by Amy Keller
Not long after he was elected to the Tallahassee City Commission in 2003, Andrew Gillum was attending a conference for elected municipal officials when a fellow attendee asked him to replenish the sugar and creamer at the coffee station.
“I said, ‘Oh, we’ll have to find some of the wait staff to do that.’ He looked up and looked at me and said, ‘Oh gosh, I didn’t even notice your badge. You’re elected? Well good for you, young man. I’ve got shoes and socks older than you,’ ” recalls Gillum, who took office at age 23 and still serves on the city commission.
Many 20- and 30-something officeholders, Gillum says, have concerns about whether they’ve got the skills to handle the job. Establishing credibility can sometimes seem like an uphill battle.
“It was rough the first several months after being elected. You see that one of your colleagues has near 20 years’ experience, another is a hotshot partner in a law firm and the mayor has his own law firm ... and you feel a little bit ill-equipped to sit at the same decision-making table. Because of that, I was a bit restrained in my early days on the commission to speak up or speak out on things I agreed or disagreed with.”
To help young elected officials adapt, Gillum in 2005 decided to form a group that could “develop a curriculum to help support us as we grow as elected officials.” His initial goal, he says, was to find “35 under 35” around the country and bring them together in Washington, D.C. — but wound up attracting 64 at the launch of the Young Elected Officials Network in 2006.
Today, the network, which is based in Tallahassee but operates under the auspices of People for the American Way, a D.C.-based liberal political advocacy group, has more than 700 members.
Members say the non-profit organization, which is free to join, has provided invaluable training through workshops that help them develop their skills in everything from messaging and media to coalition building. The group, which is ostensibly non-partisan but requires its members to be “progressive” thinkers, also serves a forum where young politicos can share ideas that reflect their values of “freedom, fairness and opportunity and equality for all people.”
State Rep. Dwight Bullard (D-Miami), who was elected at age 31, says he joined the YEO Network in 2010 at the suggestion of state Rep. Alan Williams and found the group’s signature event, the annual National Convening Conference, an empowering experience. “It was awe-inspiring to see all these younger elected officials and meeting people who are a lot younger than me really getting involved with the electoral process,” says Bullard.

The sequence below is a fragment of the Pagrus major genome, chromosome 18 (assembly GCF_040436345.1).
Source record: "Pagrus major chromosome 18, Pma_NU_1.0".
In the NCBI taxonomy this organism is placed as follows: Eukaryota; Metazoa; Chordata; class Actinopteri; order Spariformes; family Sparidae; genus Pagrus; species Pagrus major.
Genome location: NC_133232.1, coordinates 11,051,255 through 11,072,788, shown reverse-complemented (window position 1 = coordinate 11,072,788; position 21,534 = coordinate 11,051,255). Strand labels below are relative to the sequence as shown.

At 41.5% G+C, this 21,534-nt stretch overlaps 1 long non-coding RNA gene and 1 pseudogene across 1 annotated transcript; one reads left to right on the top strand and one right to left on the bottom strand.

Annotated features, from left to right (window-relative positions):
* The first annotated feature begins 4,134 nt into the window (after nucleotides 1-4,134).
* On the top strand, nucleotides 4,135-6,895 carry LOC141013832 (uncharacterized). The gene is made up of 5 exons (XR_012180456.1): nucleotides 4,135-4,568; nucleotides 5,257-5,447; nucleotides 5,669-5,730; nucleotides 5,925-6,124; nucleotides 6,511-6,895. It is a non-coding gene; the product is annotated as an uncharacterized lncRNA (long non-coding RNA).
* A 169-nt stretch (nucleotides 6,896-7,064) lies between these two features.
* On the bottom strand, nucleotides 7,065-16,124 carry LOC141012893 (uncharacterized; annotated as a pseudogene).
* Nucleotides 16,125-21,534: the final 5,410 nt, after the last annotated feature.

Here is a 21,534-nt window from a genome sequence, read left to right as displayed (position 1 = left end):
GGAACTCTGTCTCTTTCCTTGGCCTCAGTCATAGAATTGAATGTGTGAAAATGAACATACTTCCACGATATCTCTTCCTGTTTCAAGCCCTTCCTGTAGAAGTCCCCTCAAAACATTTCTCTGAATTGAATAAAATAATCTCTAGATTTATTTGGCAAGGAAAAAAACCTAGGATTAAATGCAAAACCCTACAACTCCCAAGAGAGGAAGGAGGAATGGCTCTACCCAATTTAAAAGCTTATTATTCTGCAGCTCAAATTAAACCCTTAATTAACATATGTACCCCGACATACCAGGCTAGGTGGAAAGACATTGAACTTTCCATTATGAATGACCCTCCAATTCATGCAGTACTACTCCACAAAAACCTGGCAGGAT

Bullard was schooled in politics from a young age. His father, Ed Bullard, served in the Florida House from 2000-08, and his mother, Larcenia Bullard, from 1992-2000. She’s now a Florida state senator. But he says he was still confronted by the same pitfalls that young officeholders face — “people wanting to pat you on the head and treat your ideas as if they’re whimsical.” Being able to “bounce ideas” off others in the YEO Network, Bullard says, really encouraged him to “step out there and share your ideas and not be timid and not be intimidated by older colleagues.”
Kristin Dozier, a Democrat who ran for a seat on the Leon County Commission when she was 34 and took office at age 35, says the group “gets into the weeds” on policy issues that can run the gamut from education to health care to paid sick days, but she also enjoys having a “safe environment” where she can sit with people facing similar challenges and “dig into all the aspects of the job.”
The group’s annual conference, she says, also provides invaluable content and connections. Recent conferences, for instance, have featured Education Secretary Arne Duncan, presidential adviser David Plouffe and Health and Human Services Secretary Kathleen Sebelius. At the most recent conference in June, attendees received advice on everything from the art of fundraising to pursuing self-employment through business startups. Dozier says women in the group also benefited from advice from Christine Jahnke, a D.C.-based speech coach who has prepped high-level officials, including First Lady Michelle Obama and Sen. Al Franken.
Wakulla County commissioner Alan Brock, 31, says he values the staff support the YEO Network provides in helping young leaders develop their ideas and policies. “They have made me aware of many opportunities, and I have worked with their staff to discuss some of my policy initiatives before presenting them.”
Gillum says the YEO Network has “done exactly what I’ve envisioned from the beginning. What we can’t make up for in years of experience, we’ve got to figure out, real quickly with some important training that we can offer our members.”
Building a Pipeline
Andrew Gillum’s Young Elected Officials Network targets elected officials under age 35. He’s since formed two other groups aimed at educating young people who might be interested in pursuing a career in politics:
» Frontline Leaders Academy — Frontline is geared toward people under age 25 who are interested in one day running for public office or being part of a campaign. The program consists of an eight-month-long training program.
» The Young People For — YP4 gives college students in 36 states access to skills and training to help them become political leaders on their campuses and in their communities. “Our whole model is about how do we build and strengthen the next pipeline of leaders. That’s what I try to imbue in the programs I develop,” says Gillum. “I don’t want to be the last youngest person ever elected to the city commission.”